By: Reed Ryan
Sometimes I wish that Punxsutawney Phil would consider his shadow's effect on the enduring nature of fall. In his absence though, we can rely on science and the Climate Prediction Center, which is calling for an extended fall season with above average temperatures and below average precipitation forecasted. A slow-roll into winter means consistent morning midges, midday blue-winged olives, and extended red quills. The Copper Haze has been the dry fly of the season and we have been throwing it consistently from the PMD hatches of June all the way through the red quills this fall. Allen's Thunder Bug and the Double Down Pheasant Tail have been the best red quill nymphs as of late.
A few "minor" hatches to be on the lookout for are the Pale Evening Dun, Flav, and the October Caddis. The Pale Evening Dun looks like a super-sized PMD--extremely yellow and a size 10. In my experience, they are more important to the nymph angler because of how inconsistent they are, but I have found that on rainy days these guys can hatch in abundance in the fall and fish will look for them on top. Charlie Schmidt's TDJ golden is a great nymph pattern for these guys and a golden Parachute Hopper can do double duty for you on the surface. The Flav looks like a mottled drake and hatches with a little more abundance than the Pale Evening Dun. We generally run a pheasant tail to imitate this and various #12-14 parachutes like aforementioned Copper Haze for surface eats. October Caddis is pretty rare for us but can be something to try on the surface, especially in the early mornings. A size 10 Elk hair in orange is the way to go here. It is a great way to fish a light dry dropper with a beadhead midge or baetis in the morning like a zebra midge or even a tungsten RS2.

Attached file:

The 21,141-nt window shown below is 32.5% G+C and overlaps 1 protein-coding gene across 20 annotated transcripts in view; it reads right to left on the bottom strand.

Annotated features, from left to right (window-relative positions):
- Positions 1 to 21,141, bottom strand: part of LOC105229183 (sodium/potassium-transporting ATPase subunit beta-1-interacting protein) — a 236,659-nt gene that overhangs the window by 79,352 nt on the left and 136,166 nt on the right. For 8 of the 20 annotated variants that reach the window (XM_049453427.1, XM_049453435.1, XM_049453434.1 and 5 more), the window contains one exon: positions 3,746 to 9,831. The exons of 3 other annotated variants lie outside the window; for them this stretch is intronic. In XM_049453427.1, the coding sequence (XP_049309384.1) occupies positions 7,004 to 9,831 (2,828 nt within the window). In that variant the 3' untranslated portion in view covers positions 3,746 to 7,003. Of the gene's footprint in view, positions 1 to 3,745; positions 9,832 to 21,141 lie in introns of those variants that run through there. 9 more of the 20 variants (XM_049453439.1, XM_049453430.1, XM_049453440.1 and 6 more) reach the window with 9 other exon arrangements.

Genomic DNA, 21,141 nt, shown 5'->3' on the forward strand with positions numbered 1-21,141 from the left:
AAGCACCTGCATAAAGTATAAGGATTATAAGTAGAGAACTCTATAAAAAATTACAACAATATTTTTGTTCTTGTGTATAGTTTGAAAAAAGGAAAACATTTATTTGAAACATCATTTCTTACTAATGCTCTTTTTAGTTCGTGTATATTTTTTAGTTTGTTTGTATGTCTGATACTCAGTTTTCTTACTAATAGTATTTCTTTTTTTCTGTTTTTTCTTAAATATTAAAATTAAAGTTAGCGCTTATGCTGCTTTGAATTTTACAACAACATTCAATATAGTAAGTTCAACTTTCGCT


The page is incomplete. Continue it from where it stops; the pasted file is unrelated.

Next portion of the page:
Now on to the main entomological event of the fall. Baetis. Olives. Blue-Winged Olives. BWOs. Whatever you call them, they are important and the fish feed voraciously on them as they are the swan song of the bug season.
We all look forward to the fall streamer bite and obviously conventional wisdom of crappy weather begets great streamer fishing is in play. However, with the turbidity on the upper Colorado in question at times due to CPW river work in the Breeze Unit, don't discount having an awesome streamer day in the sun, especially when turbidity readings are cringy (see I can talk like the kids!) White blondies and White/Olive Barely Legals are some shop favorites.
As October rolls on, the brown trout spawn will gain traction and it is important to remember to stear clear of brown trout redds and not specifically target spawning fish. Some of our higher elevation streams are already showing signs of the brown trout spawn and so this is the time of year we start to move lower in elevation to chase hatch intensity but also keep on browns that are pre-spawn. Another good tactic is to fish watersheds with a higher concentration of rainbow trout, like the Eagle, lower Colorado Rivers, Blue, or Roaring Fork rivers. Have a great fall remember that now is the time to get your new waders so you head into winter without pinhole leaks!